Medical SecretaryJob Description:
Medical secretaries provide office support in hospitals, GP surgeries, private clinics and universities.Job Category:
What you will do:
In this role you could:
- handle questions from patients, staff and consultants
- organise a doctor’s diary, book consulting rooms and meetings
- make travel arrangements
- manage a waiting list of patients
- update patient records and deal with confidential information
- send samples for medical testing and record the results
- type letters, clinical reports, minutes of meetings and do filing
- monitor an office budget and deal with invoices
- administration skills
- to be able to use a computer and the main software packages competently
As well as:
- customer service skills
- to be thorough and pay attention to detail (organisational skills)
- the ability to work well with others (teamwork skills)
- patience and the ability to remain calm in stressful situations
- sensitivity and understanding
- the ability to accept criticism and work well under pressure (leadership skills)
- excellent verbal communication skills
To become a medical secretary, you don’t typically need specific GCSEs (or their equivalents) related to the field, but you should have a strong foundation in general education and administrative skills. However, some relevant subjects and skills can be beneficial for this career. Here’s a list of subjects and skills that can be useful for aspiring medical secretaries:
- English Language (Essential): Excellent written and verbal communication skills are essential for medical secretaries as they deal with patients, healthcare professionals, and medical records regularly.
- Mathematics (Essential): Basic math skills are necessary for tasks such as billing, processing insurance claims, and managing financial records.
- Science (Recommended): While not mandatory, having a basic understanding of biology or anatomy can be helpful for understanding medical terminology and documents.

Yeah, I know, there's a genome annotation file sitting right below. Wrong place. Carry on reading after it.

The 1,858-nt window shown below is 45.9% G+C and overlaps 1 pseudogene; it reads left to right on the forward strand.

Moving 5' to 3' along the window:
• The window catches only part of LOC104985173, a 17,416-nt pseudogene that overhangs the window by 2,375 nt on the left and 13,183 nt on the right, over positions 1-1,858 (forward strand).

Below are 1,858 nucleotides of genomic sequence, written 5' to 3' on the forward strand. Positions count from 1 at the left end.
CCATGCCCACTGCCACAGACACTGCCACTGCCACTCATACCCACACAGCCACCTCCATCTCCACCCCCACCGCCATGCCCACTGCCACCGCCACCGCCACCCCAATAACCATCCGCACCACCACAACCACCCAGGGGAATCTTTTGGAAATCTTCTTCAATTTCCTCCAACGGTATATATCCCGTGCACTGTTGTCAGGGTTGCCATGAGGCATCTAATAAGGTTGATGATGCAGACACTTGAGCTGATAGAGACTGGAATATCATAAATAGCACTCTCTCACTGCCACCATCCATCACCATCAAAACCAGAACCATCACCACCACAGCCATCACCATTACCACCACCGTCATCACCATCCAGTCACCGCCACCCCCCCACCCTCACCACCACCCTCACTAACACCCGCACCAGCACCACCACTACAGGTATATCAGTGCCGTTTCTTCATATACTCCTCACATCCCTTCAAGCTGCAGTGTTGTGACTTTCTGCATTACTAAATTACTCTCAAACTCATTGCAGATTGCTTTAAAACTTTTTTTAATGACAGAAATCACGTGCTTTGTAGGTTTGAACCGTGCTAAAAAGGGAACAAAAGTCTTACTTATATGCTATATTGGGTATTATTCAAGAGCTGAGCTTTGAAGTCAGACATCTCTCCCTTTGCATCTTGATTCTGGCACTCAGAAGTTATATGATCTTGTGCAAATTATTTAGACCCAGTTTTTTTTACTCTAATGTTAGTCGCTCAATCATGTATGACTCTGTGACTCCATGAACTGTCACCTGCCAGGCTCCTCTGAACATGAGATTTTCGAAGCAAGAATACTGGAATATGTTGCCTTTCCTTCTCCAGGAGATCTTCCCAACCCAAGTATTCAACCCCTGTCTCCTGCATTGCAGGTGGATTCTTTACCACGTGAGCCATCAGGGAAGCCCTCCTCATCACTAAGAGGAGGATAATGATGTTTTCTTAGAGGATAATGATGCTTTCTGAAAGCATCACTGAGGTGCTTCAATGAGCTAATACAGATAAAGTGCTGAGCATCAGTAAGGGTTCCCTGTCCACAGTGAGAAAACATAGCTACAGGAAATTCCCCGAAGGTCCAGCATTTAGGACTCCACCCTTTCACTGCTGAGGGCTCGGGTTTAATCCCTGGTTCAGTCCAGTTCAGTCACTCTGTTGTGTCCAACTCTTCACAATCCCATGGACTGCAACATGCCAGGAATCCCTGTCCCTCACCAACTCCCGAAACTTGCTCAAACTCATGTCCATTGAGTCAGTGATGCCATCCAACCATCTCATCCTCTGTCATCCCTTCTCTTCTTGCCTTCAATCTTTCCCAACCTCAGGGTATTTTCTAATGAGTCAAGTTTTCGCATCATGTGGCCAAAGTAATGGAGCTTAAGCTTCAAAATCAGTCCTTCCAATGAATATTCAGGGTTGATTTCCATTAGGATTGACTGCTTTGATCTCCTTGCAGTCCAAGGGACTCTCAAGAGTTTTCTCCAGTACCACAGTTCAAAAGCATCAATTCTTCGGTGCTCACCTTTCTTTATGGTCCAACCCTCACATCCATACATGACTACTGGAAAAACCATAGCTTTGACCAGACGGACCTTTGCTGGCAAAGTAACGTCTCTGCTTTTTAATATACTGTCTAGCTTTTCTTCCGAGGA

- IT and Computer Skills (Essential): Proficiency in word processing, spreadsheet software, email, and electronic health record (EHR) systems is crucial for managing patient records and other administrative tasks.
- Business Studies (Useful): A basic understanding of business principles and organizational skills can be beneficial in managing appointments, billing, and general office tasks.
You can get into this job through:
- a college course
- an apprenticeship
- working towards this role
- applying directly
You could do a college course, which would teach you some of the skills and knowledge you need in this job. In the UK, for example, relevant subjects include:
- Level in Management and Administration
- Diploma in Medical Administration
- Diploma in Medical Terminology
You can get into this role through a business administrator advanced apprenticeship.
This typically takes 18 months to complete as a mix of workplace learning and off the job study.
If you already work in a healthcare setting, for instance, as a receptionist or clerical assistant, it may help you move into a medical secretary role if you take a relevant qualification while you’re working.
You’ll find it useful to have a typing or word processing qualification before you look for work. Some organisations may also want you to have knowledge of medical terminology.
To get a job as a medical secretary, you’ll need experience of working in an office, ideally in a secretarial role. Temporary work can be a good way of getting this experience.
Working Hours and Environment:
A typical week consists of 37-39 hours of work. You could be required to work between 8am and 6pm on a rota.
You could work in an office, at a GP practice or in a public or private hospital.
Career Path & Progression:
With experience, you could manage a team of secretaries in a large organisation.
With further training, you could become an administration manager, office manager or GP practice manager.
You could also move into roles in finance or HR.